11. The modulator of claim 10, wherein the image source module comprises at least one of a receiver, transceiver, and transmitter.
12. The modulator of claim 7, further comprising an input device configured to receive input data and to communicate the input data to the processor.
13. A light modulator, comprising:
means for reflecting light positioned between first and second means for positioning the reflecting means, the reflecting means being movable between an undriven position, a first driven position, and a second driven position, wherein the first driven position is closer to the first positioning means than is the undriven position and wherein the second driven position is farther from the first positioning means than is the undriven position;
third means for maintaining the reflecting means in the first driven position; and
fourth means for maintaining the reflecting means in the second driven position.
14. The modulator of claim 13, wherein the reflecting means comprises a movable reflector comprising an electrically conductive material.
15. The modulator of claim 14, wherein the first, second, third, and fourth positioning means each comprise a set of electrodes.
16. The modulator of claim 1 wherein the sets of electrodes comprise one to two electrodes.
17. The modulator of claim 1 wherein the first set of electrodes and the third set of electrodes are both used to drive the movable reflector to the first driven position.
18. The modulator of claim 1 wherein the second set of electrodes and the fourth set of electrodes are both used to drive the movable reflector to the second driven position.
19. The modulator of claim 13 wherein the first means for positioning the reflecting means and the third means for maintaining the reflecting means are both used to drive the reflecting means to the first driven position.
20. The modulator of claim 13 wherein the second means for positioning the reflecting means and the fourth means for maintaining the reflecting means are both used to drive the reflecting means to the second driven position.
Description
CROSS-REFERENCE TO RELATED APPLICATIONS

This application claims priority to U.S. Provisional Application No. 60/613,891, titled “Systems and Methods for Interferometric Modulation,” filed Sep. 27, 2004, which is incorporated in its entirety by reference herein.

BACKGROUND

1. Field of the Invention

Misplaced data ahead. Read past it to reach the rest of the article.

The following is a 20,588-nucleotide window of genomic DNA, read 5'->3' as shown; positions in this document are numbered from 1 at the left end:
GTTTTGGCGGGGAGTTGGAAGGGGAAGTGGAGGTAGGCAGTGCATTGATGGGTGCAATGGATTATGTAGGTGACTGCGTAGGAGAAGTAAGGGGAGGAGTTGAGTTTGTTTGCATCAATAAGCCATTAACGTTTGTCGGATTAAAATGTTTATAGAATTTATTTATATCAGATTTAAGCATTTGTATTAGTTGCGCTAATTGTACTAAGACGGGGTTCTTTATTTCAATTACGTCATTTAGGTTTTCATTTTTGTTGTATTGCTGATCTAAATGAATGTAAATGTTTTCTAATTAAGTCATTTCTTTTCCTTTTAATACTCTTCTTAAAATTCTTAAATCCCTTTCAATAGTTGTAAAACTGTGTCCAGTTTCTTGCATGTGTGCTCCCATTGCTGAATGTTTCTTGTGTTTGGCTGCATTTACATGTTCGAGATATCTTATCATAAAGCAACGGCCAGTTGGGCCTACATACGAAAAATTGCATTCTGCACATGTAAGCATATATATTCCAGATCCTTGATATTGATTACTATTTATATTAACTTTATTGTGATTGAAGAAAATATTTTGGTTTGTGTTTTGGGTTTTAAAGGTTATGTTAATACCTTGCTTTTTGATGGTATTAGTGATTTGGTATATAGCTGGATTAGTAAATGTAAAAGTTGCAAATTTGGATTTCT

The field of the invention relates to microelectromechanical systems (MEMS).

2. Description of the Related Technology

Microelectromechanical systems (MEMS) include micro mechanical elements, actuators, and electronics. Micromechanical elements may be created using deposition, etching, and or other micromachining processes that etch away parts of substrates and/or deposited material layers or that add layers to form electrical and electromechanical devices. One type of MEMS device is called an interferometric modulator. As used herein, the term interferometric modulator or interferometric light modulator refers to a device that selectively absorbs and/or reflects light using the principles of optical interference. In certain embodiments, an interferometric modulator may comprise a pair of conductive plates, one or both of which may be transparent and/or reflective in whole or part and capable of relative motion upon application of an appropriate electrical signal. In a particular embodiment, one plate may comprise a stationary layer deposited on a substrate and the other plate may comprise a metallic membrane separated from the stationary layer by an air gap. As described herein in more detail, the position of one plate in relation to another can change the optical interference of light incident on the interferometric modulator. Such devices have a wide range of applications, and it would be beneficial in the art to utilize and/or modify the characteristics of these types of devices so that their features can be exploited in improving existing products and creating new products that have not yet been developed.